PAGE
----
Saturday, 7 December 2013

US stocks rise as unemployment falls

US stocks jumped on Friday to end a five-day losing streak. The S&P 500 rose 1.1 percent to end the week flat.

Stocks rose despite a strong employment report on Friday that raised the probability of the Federal Reserve reducing monetary stimulus. The Labor Department reported that the unemployment rate fell to a five-year low of 7.0 percent in November from 7.3 percent in October as nonfarm payrolls increased by 203,000.

Adding to the positive data on Friday, the preliminary reading of the Thomson Reuters/University of Michigan consumer sentiment index for December came in at 82.5, well up from 75.1 in November, after consumer spending had risen by 0.3 percent in October.

However, not all data on Friday pointed to a likelihood of a reduction of monetary stimulus. Personal income fell 0.1 percent in October, the first decline since January, after rising 0.5 percent in September, while consumer prices were unchanged.

Elsewhere in the world, Japan's economic recovery looks like it is maintaining momentum after a report on Friday showed that its index of coincident economic indicators rose 1.2 points in October and its index of leading economic indicators rose 0.7 point.

However, in Germany, a report on Friday showed that factory orders fell 2.2 percent in October after rising 3.1 percent in September.

Friday, 6 December 2013

US growth revised up, Europe leaves monetary policies unchanged, Japan raises fiscal stimulus

A report on Thursday showed that the US economy grew significantly stronger than initially estimated in the third quarter. Gross domestic product rose at a 3.6 percent annual rate, up from an initial estimate of 2.8 percent and the strongest since the first quarter of 2012.

However, almost half of the increase in the growth rate came from an increase in the estimate of inventory accumulation, which could result in lower growth in the fourth quarter.

Also, another report on Thursday showed that US factory orders fell 0.9 percent in October after rising 1.8 percent in September.

In any case, US stocks fell on Thursday, the S&P 500 falling 0.4 percent.

European stocks also fell. The STOXX Europe 600 declined 0.9 percent as both the European Central Bank and the Bank of England left their monetary policies unchanged on Thursday.

Meanwhile, though, the Japanese government did approve a stimulus package worth 5.5 trillion yen on Thursday in a bid to offset the impact of a tax hike that comes into effect next year.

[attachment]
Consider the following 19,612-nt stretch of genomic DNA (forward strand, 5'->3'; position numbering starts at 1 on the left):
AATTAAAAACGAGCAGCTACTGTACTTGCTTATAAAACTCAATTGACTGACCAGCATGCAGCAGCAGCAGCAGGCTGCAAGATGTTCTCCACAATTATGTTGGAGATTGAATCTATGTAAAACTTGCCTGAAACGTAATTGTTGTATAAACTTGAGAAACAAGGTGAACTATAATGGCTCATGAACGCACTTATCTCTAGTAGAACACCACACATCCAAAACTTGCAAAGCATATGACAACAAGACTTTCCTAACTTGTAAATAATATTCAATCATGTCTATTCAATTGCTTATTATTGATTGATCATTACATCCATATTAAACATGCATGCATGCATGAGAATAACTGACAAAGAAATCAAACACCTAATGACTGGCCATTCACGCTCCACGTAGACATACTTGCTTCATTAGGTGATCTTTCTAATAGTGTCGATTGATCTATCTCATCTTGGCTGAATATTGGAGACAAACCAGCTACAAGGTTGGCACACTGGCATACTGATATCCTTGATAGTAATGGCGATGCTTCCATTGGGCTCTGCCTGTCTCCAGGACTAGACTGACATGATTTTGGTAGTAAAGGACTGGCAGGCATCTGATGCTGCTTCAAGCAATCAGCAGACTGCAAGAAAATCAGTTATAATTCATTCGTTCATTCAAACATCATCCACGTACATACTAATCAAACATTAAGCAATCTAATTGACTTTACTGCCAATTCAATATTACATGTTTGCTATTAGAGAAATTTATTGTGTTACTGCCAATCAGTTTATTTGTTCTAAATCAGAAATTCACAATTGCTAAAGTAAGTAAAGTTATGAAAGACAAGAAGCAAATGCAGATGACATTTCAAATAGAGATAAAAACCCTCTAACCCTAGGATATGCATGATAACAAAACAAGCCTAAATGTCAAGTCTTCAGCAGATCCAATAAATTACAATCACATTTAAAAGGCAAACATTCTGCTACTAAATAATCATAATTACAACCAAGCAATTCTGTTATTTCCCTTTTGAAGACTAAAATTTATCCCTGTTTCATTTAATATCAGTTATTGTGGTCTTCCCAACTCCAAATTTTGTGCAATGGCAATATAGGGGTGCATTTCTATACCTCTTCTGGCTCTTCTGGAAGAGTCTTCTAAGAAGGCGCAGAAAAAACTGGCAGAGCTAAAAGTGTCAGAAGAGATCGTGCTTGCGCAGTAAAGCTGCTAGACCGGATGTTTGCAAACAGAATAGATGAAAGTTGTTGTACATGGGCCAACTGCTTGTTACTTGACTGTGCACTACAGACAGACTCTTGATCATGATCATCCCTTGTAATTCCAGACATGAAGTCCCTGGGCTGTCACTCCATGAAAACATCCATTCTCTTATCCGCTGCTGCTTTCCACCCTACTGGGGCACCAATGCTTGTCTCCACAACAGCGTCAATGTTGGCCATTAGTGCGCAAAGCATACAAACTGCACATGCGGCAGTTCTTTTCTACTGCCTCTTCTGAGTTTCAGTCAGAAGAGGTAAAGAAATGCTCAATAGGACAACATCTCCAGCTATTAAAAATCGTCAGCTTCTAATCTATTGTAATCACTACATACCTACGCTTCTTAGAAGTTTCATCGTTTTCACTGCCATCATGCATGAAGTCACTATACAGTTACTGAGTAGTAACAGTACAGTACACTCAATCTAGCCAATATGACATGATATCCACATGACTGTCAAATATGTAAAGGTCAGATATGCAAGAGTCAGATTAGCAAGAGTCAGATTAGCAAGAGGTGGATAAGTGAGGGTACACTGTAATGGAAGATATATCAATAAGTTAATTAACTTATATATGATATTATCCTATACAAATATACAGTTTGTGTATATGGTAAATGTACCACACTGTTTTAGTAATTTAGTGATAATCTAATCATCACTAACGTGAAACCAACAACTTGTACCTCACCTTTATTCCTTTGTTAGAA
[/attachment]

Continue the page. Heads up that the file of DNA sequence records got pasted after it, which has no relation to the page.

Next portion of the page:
Thursday, 5 December 2013

US economy drives global output up

Economic data on Wednesday were mostly positive.

JPMorgan's global all-industry output index rose to 54.3 in November from 52.1 in October. According to JPMorgan, the US was the brightest spot in the global economy.

Indeed, the Federal Reserve reported in its Beige Book that the economy grew at a “modest to moderate pace” in October and early November and US economic data on Wednesday were mostly positive.

While the Institute for Supply Management's non-manufacturing index fell to 53.9 in November from 55.4 in October, ADP reported that private employers added 215,000 new jobs last month. New home sales jumped 25.4 percent in October after falling 6.6 percent in September and the trade deficit shrank in October after exports hit an all-time high.

In the euro area, third quarter growth was confirmed at 0.1 percent, which was down from 0.3 percent in the previous quarter.

The fourth quarter may also have started weakly as another report showed that eurozone retail sales fell 0.2 percent in October. Also, Markit's eurozone composite PMI fell to 51.7 in November from 51.9 in October as the services index fell to 51.2 from 51.6.

The UK services sector also slowed in November. However, at 60.0, it remained near its 16-year high of 62.5 in October.

China's services sector growth also maintained momentum in November. The HSBC/Markit services PMI fell slightly to 52.5 from 52.6 in October.

Wednesday, 4 December 2013

China services and UK construction expand, stocks fall again

China's economy showed further signs of resilience on Tuesday. Data from the National Bureau of Statistics showed that the official PMI for the non-manufacturing sector fell to 56.0 in November from 56.3 in October, indicating continued expansion.